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From Kakuma to Pennsylvania
Five young men visited the Rohrerstown Church of God on a Sunday in June 2001. After sharing a song with the congregation, James Majok Wat took the microphone and began to speak. I am so happy about what Jesus did for me; that He lives in me; that He lives in us. That is why I am here today, because of Him. We were so long gone from our fathers, but we are here today as sisters and brothers in Christ.
James is one of the 3,400 young refugees in the U.S. known as the lost boys of the Sudan. He fled his village when he was eight years old, running away from the bombs dropped on his town by the Sudanese military. James and other boys in his village are just a few of an estimated 10,000 children who fled their homes in southern Sudan in the 1980s.
As the children fled they banded together and began to walk, searching for safety. They had no food or water, no protection from adults, and no idea where they were going. They crossed their countrys eastern border into Ethiopia, where they were received into refugee camps and stayed for almost three years. But a change in the Ethiopian government in 1992 left them unwelcome in the country. Forced to walk once more, the lost boys headed back to Sudan by way of a perilous river crossing. Many boys drowned or were eaten by crocodiles. Those that crossed successfully faced an uncertain future in Sudan, where they were again without food and water.
The boys heard they might find safety in Kenya. They began to walk once more, this time to Kakuma camp in northwest Kenya. Once there, they were met by United Nations officials who have cared for them since 1993. The lost boys grew into young men and travelled to the U.S. to resettle into communities across the country.
When we heard about their story, we just had to do this, said Janet Malles of the Rohrerstown Church of God. But, we were concerned about taking on five young men by ourselves. Members of the Roherstown congregation talked to the pastor of the International Community Church, a mostly African congregation. They had already heard about the five Lost Boys arriving soon in Lancaster. Then they talked to the Lancaster First Church of God. With some extra renovation and cleanup efforts, the Lancaster congregation was able to offer an old parsonage as a place for the refugees to stay. Neighboring Hempsfield United Methodist Church was also looking for a way to become involved with the Lost Boys and joined with the Rohrertown efforts. When James Majok and his family of four other Lost Boys arrived to the Harrisburg airport on May 15, members of the four congregations were there to meet them.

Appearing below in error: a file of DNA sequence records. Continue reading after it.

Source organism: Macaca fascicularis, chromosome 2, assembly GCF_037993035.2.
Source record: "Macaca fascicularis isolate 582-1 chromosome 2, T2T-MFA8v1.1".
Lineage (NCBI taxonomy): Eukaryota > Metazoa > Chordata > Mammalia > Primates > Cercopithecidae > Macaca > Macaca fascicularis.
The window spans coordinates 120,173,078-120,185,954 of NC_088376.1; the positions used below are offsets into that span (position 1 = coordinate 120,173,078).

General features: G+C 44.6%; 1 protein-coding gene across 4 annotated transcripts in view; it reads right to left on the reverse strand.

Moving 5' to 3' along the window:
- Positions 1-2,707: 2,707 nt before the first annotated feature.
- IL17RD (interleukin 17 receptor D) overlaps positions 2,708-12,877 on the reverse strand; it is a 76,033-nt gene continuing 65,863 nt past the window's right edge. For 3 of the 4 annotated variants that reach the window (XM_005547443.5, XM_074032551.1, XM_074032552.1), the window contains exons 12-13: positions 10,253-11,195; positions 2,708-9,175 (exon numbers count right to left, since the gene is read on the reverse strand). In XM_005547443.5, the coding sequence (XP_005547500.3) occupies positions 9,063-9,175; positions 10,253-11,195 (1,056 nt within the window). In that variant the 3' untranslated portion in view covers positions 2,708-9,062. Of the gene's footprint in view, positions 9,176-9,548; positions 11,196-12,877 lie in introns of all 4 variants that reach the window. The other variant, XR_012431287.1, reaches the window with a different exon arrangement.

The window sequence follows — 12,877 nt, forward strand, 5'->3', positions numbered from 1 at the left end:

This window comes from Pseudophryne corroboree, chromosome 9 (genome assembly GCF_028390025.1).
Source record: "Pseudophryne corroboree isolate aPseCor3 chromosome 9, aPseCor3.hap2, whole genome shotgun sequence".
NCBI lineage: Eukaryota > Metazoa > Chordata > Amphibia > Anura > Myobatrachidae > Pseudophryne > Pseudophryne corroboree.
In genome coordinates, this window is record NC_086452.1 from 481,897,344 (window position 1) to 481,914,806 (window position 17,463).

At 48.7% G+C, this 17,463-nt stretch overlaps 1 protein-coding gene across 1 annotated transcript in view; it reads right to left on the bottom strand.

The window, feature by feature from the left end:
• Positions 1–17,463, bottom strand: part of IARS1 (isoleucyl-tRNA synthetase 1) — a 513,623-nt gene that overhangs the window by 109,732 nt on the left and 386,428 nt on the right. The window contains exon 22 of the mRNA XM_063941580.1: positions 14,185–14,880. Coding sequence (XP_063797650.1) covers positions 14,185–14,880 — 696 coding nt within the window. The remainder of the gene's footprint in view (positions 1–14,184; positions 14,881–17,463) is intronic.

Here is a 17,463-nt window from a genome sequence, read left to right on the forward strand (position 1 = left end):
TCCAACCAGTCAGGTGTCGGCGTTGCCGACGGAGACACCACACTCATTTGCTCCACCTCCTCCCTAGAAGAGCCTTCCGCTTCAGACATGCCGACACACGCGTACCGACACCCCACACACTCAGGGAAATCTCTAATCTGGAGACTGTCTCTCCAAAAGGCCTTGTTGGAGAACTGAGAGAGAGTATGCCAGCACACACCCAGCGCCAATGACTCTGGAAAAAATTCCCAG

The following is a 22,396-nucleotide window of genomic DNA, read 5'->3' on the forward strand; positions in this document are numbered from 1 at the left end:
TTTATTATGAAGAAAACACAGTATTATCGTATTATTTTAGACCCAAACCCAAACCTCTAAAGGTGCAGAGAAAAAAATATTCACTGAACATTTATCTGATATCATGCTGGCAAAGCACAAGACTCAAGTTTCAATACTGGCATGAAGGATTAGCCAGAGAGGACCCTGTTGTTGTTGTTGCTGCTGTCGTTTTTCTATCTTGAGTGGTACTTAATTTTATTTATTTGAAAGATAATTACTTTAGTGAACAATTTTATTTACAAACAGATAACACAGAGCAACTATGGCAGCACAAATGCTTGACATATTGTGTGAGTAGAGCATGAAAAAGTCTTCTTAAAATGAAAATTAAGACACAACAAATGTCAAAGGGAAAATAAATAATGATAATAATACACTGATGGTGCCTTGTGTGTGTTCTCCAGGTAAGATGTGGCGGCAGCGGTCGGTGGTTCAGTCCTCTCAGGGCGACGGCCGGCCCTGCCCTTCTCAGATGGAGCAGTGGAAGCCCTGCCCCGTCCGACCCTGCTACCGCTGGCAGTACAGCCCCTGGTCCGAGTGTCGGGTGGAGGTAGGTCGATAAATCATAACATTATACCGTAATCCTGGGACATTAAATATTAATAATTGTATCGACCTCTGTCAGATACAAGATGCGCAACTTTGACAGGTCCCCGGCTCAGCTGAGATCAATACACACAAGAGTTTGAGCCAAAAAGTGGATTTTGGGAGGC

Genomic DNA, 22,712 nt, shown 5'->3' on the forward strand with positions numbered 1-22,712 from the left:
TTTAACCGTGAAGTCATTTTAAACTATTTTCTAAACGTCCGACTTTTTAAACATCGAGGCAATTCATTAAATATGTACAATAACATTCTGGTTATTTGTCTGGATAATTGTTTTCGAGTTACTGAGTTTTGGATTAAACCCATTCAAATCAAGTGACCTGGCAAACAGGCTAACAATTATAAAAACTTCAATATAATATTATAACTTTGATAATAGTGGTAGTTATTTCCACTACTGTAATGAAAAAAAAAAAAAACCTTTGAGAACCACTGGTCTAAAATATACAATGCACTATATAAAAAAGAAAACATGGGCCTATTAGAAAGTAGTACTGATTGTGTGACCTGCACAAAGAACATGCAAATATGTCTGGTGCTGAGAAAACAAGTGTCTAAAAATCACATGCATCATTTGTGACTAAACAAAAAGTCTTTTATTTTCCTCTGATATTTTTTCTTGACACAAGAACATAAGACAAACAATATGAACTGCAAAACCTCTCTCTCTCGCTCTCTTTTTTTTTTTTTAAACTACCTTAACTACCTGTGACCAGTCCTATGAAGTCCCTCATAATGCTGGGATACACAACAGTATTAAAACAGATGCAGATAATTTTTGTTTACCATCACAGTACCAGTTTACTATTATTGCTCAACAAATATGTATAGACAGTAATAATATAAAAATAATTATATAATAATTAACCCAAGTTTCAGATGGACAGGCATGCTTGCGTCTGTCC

The five young men lived in the First Church parsonage with two members of the International Church. Rohrerstown members assisted the young men in signing up for English classes, looking for a job and learning to navigate their new community. The Hempsfield congregation hosted the young men at two youth group services and has also donated generous funds to cover the refugees needs.
Members of the four churches came together for a Sunday meal later that year. The young men, three named James and two named Peter, played basketball and rode bicycles while the food was prepared. They spoke of their happiness to learn about their new city and their eagerness to begin English classes and school.
Despite their happiness to have new opportunities in the U.S., the young men expressed their deep-felt concern about the 19-year-old civil war that has displaced more than 5 million people and left many of their friends in refugee camps for years on end. We just want to be able to speak our language and practice our religion and be independent in southern Sudan, James Majer Magot said.
The Lancaster area churches have been transformed during their experience with these lost boys. They have worked together as partners, not only among themselves, but also with these courageous young men who traveled hundreds of miles on foot and thousands of miles by plane to join their community.